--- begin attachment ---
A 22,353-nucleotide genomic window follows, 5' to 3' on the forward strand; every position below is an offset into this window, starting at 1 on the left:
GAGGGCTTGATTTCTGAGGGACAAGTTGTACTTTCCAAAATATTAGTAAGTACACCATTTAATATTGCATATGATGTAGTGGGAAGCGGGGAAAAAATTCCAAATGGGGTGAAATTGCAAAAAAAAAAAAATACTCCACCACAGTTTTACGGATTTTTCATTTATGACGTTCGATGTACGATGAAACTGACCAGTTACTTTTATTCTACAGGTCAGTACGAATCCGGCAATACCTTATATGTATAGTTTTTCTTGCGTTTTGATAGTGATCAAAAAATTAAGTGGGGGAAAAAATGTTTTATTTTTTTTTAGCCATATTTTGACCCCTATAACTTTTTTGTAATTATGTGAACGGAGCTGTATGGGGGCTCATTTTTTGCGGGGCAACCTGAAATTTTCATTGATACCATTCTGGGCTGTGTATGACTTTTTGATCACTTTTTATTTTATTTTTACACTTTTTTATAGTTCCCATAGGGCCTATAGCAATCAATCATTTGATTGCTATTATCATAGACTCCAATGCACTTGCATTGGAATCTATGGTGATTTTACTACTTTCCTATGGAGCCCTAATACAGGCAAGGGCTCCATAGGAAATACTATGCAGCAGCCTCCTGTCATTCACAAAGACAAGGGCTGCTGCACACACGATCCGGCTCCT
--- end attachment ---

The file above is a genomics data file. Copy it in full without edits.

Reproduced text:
A 22,353-nucleotide genomic window follows, 5' to 3' on the forward strand; every position below is an offset into this window, starting at 1 on the left:
GAGGGCTTGATTTCTGAGGGACAAGTTGTACTTTCCAAAATATTAGTAAGTACACCATTTAATATTGCATATGATGTAGTGGGAAGCGGGGAAAAAATTCCAAATGGGGTGAAATTGCAAAAAAAAAAAAATACTCCACCACAGTTTTACGGATTTTTCATTTATGACGTTCGATGTACGATGAAACTGACCAGTTACTTTTATTCTACAGGTCAGTACGAATCCGGCAATACCTTATATGTATAGTTTTTCTTGCGTTTTGATAGTGATCAAAAAATTAAGTGGGGGAAAAAATGTTTTATTTTTTTTTAGCCATATTTTGACCCCTATAACTTTTTTGTAATTATGTGAACGGAGCTGTATGGGGGCTCATTTTTTGCGGGGCAACCTGAAATTTTCATTGATACCATTCTGGGCTGTGTATGACTTTTTGATCACTTTTTATTTTATTTTTACACTTTTTTATAGTTCCCATAGGGCCTATAGCAATCAATCATTTGATTGCTATTATCATAGACTCCAATGCACTTGCATTGGAATCTATGGTGATTTTACTACTTTCCTATGGAGCCCTAATACAGGCAAGGGCTCCATAGGAAATACTATGCAGCAGCCTCCTGTCATTCACAAAGACAAGGGCTGCTGCACACACGATCCGGCTCCT